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Foreign Ownership and Corporate Restructuring: Direct Investment by Emerging-Market Firms in the United States

Author

Listed:
  • Anusha Chari

    (University of North Carolina & NBER)

  • Wenjie Chen

    (George Washington University)

  • Kathryn M.E. Dominguez

    (University of Michigan & NBER)

Abstract

This paper examines the recent upsurge in foreign direct investment by emerging-market firms into the United States. Traditionally, direct investment flowed from developed to developing countries, bringing with it superior technology, organizational capital, and access to international capital markets, yet increasingly there is a trend towards Òcapital flowing uphillÓ with emerging market investors acquiring a broad range of assets in developed countries. Using transaction-specific information and firm-level accounting data we evaluate the operating performance of publicly traded U.S. firms that have been acquired by firms from emerging markets over the period 1980-2007. Our empirical methodology uses a difference-in-differences approach combined with propensity score matching to create an appropriate control group of non-acquired firms. The results suggest that emerging country acquirers tend to choose U.S. targets that are larger in size (measured as sales, total assets and employment), relative to matched non-acquired U.S. firms before the acquisition year. In the years following the acquisition, sales and employment decline while profitability rises, suggesting significant restructuring of the target firms.

Suggested Citation

  • Anusha Chari & Wenjie Chen & Kathryn M.E. Dominguez, 2009. "Foreign Ownership and Corporate Restructuring: Direct Investment by Emerging-Market Firms in the United States," Working Papers 601, Research Seminar in International Economics, University of Michigan.
  • Handle: RePEc:mie:wpaper:601
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    File URL: http://www.fordschool.umich.edu/rsie/workingpapers/Papers601-625/r601.pdf
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    References listed on IDEAS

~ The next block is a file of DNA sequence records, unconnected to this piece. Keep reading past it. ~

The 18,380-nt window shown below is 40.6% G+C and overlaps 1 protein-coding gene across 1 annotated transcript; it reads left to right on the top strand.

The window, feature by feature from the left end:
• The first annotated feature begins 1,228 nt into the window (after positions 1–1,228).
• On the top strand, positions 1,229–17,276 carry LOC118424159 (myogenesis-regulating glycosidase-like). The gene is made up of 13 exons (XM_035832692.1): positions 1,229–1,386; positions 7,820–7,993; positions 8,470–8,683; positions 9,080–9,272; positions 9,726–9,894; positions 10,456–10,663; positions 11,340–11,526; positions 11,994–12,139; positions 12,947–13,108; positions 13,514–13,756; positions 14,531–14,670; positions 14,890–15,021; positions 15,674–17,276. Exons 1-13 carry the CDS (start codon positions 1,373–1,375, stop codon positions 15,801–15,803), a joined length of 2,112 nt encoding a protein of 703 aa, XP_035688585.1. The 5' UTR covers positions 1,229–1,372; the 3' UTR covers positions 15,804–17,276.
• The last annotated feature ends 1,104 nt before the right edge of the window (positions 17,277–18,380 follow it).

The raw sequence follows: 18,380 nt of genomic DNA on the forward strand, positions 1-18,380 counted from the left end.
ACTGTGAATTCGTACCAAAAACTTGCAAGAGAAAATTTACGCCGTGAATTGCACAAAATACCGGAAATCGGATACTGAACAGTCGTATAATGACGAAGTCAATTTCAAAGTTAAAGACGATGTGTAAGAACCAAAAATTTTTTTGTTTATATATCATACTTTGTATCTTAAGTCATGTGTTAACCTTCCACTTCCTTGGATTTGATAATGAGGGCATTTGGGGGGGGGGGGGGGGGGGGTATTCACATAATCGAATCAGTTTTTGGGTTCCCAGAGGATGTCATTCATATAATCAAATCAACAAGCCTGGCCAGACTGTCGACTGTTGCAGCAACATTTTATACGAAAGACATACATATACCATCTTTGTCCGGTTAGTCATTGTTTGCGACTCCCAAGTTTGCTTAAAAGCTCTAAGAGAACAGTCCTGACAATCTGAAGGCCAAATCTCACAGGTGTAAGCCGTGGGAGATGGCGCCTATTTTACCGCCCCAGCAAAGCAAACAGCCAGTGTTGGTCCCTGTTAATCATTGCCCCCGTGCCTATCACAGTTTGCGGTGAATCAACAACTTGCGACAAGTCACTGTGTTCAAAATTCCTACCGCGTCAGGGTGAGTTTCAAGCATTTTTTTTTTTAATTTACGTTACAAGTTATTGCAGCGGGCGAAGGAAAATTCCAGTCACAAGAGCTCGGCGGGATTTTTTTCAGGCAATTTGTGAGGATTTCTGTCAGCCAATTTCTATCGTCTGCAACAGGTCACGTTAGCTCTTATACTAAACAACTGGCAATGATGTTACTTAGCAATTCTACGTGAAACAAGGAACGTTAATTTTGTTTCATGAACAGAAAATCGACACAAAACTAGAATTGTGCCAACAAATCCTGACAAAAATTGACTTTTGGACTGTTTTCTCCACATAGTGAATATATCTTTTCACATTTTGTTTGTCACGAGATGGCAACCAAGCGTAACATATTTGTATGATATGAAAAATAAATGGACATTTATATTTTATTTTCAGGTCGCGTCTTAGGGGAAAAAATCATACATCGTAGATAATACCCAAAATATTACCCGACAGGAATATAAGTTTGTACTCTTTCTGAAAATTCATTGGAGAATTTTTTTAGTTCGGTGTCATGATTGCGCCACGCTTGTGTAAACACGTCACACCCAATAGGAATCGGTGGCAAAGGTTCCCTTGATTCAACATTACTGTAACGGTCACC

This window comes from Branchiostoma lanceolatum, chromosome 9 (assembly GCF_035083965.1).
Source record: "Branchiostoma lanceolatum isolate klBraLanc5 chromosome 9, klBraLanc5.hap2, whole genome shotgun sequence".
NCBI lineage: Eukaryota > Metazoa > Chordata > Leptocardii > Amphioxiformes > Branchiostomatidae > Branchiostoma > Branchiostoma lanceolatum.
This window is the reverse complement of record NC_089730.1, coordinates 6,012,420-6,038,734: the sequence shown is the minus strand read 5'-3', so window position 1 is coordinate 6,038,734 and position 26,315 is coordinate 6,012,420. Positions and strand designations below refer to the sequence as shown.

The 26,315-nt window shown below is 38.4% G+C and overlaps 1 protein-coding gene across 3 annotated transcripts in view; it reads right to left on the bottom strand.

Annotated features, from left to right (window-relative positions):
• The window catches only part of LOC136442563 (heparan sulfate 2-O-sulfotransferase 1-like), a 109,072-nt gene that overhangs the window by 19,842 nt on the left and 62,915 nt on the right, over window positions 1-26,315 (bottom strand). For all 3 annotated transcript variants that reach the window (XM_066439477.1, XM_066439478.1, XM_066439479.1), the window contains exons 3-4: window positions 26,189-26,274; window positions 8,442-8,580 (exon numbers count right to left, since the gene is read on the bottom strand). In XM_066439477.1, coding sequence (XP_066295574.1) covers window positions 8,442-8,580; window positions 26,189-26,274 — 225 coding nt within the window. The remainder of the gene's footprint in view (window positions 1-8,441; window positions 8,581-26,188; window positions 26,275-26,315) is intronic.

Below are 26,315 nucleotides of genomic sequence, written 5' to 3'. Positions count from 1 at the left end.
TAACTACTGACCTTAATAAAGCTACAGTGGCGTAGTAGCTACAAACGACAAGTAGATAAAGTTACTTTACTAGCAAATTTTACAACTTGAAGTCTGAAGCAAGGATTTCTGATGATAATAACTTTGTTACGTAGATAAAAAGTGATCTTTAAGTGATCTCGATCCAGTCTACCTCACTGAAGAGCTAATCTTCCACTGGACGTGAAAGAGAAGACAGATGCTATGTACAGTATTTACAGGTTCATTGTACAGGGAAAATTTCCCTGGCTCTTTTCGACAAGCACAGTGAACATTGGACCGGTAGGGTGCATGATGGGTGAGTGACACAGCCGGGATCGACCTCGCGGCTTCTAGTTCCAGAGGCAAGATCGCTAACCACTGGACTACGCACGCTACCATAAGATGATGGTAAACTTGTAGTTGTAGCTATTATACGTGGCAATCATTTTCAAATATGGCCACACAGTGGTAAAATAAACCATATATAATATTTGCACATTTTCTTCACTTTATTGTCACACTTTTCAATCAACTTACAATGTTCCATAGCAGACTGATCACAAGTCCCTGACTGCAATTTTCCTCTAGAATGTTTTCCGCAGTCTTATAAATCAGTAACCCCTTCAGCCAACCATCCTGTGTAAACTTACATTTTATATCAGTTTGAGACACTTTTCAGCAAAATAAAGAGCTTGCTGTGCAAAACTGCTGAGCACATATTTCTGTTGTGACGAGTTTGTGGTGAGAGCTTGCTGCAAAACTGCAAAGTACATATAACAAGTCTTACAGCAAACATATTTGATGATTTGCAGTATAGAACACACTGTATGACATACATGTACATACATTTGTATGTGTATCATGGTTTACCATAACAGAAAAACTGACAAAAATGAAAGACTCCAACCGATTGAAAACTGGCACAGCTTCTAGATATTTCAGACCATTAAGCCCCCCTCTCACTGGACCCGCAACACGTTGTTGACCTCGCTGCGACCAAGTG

as
    1. Deardorff, Alan V., 1979. "Weak links in the chain of comparative advantage," Journal of International Economics, Elsevier, pages 197-209.
    2. Dornbusch, Rudiger & Fischer, Stanley & Samuelson, Paul A, 1977. "Comparative Advantage, Trade, and Payments in a Ricardian Model with a Continuum of Goods," American Economic Review, American Economic Association, pages 823-839.
    3. Deardorff, Alan V., 2005. "Ricardian comparative advantage with intermediate inputs," The North American Journal of Economics and Finance, Elsevier, vol. 16(1), pages 11-34, March.
    4. Ronald W. Jones, 1961. "Comparative Advantage and the Theory of Tariffs: A Multi-Country, Multi-Commodity Model," Review of Economic Studies, Oxford University Press, vol. 28(3), pages 161-175.
    5. Deardorff, Alan V, 1980. "The General Validity of the Law of Comparative Advantage," Journal of Political Economy, University of Chicago Press, vol. 88(5), pages 941-957, October.
    6. Courant, Paul N & Deardorff, Alan V, 1992. "International Trade with Lumpy Countries," Journal of Political Economy, University of Chicago Press, pages 198-210.
    7. Alan Deardorff, 1994. "Exploring the limits of comparative advantage," Review of World Economics (Weltwirtschaftliches Archiv), Springer;Institut für Weltwirtschaft (Kiel Institute for the World Economy), pages 1-19.
    8. R. Dornbusch & S. Fischer & P. A. Samuelson, 1976. "Comparative Advantage, Trade and Payments in a Ricardian Model With a Continuum of Goods," Working papers 178, Massachusetts Institute of Technology (MIT), Department of Economics.
    9. Deardorff, A.V., 1993. "Exploring the Limits of Comparative Advantage," Working Papers 335, Research Seminar in International Economics, University of Michigan.
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    Citations

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    Cited by:

    1. Chen, Wenjie, 2011. "The effect of investor origin on firm performance: Domestic and foreign direct investment in the United States," Journal of International Economics, Elsevier, pages 219-228.
    2. Giannetti, Mariassunta & Liao, Guanmin & Yu, Xiaoyun, 2012. "The Brain Gain of Corporate Boards: A Natural Experiment from China," CEPR Discussion Papers 9190, C.E.P.R. Discussion Papers.

    More about this item

    Keywords

    foreign direct investment; capital flows; emerging markets; acquisitions; firm performance;

    JEL classification:

    • F21 - International Economics - - International Factor Movements and International Business - - - International Investment; Long-Term Capital Movements
    • F37 - International Economics - - International Finance - - - International Finance Forecasting and Simulation: Models and Applications
    • G34 - Financial Economics - - Corporate Finance and Governance - - - Mergers; Acquisitions; Restructuring; Corporate Governance

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